Two weeks after the disappearance of Egyptair flight MS804, the signal from one of the A320’s two black boxes has been detected. A discovery that we owe to the French Navy and the Detector, a 55 lb. (25 kg), three feet (one metre) long submersible detector. This is the latest acoustic detection system developed by the French company Alseamar, specialised in underwater acoustics for 20 years, and based about 20 miles (30 km) north of Marseille (south-eastern France).
The Detector is easy to use, and, attached to a cable, is lowered to a depth of up to 3,300 feet (1,000 metres) into the water. For several minutes, it records the sound waves within a radius of 3 miles (5 km). It is then brought back up to the surface where the audio recording is automatically sent to a computer, where it is analysed by specialised software, capable of detecting the well known ‘‘pings’’ - the signals emitted by flight recorder beacons.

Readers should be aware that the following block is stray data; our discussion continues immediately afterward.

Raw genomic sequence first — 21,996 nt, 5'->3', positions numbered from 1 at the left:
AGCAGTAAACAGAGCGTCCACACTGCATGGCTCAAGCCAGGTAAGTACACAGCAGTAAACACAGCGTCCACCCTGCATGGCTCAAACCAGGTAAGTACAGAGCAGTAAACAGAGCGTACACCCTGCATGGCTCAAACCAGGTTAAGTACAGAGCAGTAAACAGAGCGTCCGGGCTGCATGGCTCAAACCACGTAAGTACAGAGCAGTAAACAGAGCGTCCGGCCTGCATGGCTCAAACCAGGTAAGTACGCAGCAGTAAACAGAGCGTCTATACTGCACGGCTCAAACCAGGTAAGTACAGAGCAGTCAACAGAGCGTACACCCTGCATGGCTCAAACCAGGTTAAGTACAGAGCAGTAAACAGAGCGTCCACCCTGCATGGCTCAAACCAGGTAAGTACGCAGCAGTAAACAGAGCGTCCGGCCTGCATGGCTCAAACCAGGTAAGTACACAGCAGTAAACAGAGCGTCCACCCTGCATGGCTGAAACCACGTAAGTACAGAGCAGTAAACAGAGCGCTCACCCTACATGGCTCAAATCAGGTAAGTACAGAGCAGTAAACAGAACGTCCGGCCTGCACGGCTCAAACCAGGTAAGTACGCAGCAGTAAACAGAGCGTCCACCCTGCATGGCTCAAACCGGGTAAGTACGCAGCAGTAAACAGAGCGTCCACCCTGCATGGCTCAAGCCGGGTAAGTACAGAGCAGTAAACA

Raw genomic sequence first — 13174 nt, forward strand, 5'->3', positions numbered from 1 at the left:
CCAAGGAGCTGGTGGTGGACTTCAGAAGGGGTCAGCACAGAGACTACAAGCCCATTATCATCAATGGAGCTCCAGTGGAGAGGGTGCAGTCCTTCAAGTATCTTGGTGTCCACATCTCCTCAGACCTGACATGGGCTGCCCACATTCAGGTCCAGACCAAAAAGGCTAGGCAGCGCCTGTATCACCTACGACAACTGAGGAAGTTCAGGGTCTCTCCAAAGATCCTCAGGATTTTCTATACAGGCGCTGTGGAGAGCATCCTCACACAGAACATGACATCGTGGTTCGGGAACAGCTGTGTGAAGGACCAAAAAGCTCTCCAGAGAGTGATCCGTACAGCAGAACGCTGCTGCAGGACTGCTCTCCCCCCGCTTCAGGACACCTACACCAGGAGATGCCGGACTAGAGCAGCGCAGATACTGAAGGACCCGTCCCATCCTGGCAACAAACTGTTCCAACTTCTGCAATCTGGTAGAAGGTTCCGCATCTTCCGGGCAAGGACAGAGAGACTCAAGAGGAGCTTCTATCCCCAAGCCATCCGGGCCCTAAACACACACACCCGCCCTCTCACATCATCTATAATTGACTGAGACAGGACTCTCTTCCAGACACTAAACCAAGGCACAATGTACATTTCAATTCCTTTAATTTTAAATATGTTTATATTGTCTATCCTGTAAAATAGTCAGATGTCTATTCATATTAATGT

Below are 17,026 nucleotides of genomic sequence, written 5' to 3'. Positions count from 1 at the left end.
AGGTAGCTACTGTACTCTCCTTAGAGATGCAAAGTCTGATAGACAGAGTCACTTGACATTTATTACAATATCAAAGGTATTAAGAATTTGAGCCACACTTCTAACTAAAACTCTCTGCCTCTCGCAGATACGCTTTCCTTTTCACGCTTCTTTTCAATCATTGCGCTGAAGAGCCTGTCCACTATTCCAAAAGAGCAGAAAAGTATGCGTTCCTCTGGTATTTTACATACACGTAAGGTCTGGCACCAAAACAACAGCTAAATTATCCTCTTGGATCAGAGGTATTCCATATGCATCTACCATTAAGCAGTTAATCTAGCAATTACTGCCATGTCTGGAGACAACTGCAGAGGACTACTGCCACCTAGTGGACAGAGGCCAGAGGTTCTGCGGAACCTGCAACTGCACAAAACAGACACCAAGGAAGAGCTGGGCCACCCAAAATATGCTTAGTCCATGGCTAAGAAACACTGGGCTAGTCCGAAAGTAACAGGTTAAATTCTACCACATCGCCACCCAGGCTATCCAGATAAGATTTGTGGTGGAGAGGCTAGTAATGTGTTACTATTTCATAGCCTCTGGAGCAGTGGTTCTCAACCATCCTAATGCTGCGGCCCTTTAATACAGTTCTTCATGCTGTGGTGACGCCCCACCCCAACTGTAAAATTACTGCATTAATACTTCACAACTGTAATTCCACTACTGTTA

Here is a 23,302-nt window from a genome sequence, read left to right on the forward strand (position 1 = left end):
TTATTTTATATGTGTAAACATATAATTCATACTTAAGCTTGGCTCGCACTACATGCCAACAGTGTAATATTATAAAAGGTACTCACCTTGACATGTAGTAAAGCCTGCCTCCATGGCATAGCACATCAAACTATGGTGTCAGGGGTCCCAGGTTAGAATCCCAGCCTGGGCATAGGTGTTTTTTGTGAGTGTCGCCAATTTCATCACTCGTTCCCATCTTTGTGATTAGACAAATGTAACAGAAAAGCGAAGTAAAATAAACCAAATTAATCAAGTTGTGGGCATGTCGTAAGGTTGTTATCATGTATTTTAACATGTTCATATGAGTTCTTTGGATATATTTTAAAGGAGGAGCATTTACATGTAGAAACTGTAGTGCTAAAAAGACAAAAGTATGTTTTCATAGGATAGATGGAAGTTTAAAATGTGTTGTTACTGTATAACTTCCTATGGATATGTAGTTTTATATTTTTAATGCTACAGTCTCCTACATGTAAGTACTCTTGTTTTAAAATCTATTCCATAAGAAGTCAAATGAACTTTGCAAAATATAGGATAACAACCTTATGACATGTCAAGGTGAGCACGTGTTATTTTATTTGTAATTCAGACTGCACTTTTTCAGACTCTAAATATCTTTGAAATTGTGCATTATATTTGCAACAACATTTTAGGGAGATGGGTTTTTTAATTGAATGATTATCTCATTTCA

The machine’s battery and recorder allows this operation to be repeated continuously for up to eight hours, and, depending on the received signal intensity, to determine the origin and therefore its location to within 550 yards (500 metres).
Once the search area is established, a robot submarine is sent into action to retrieve the recorder and bring it to the surface. Two years ago an identical system was used to try to detect Malaysia Airlines MH370’s flight recorder signals.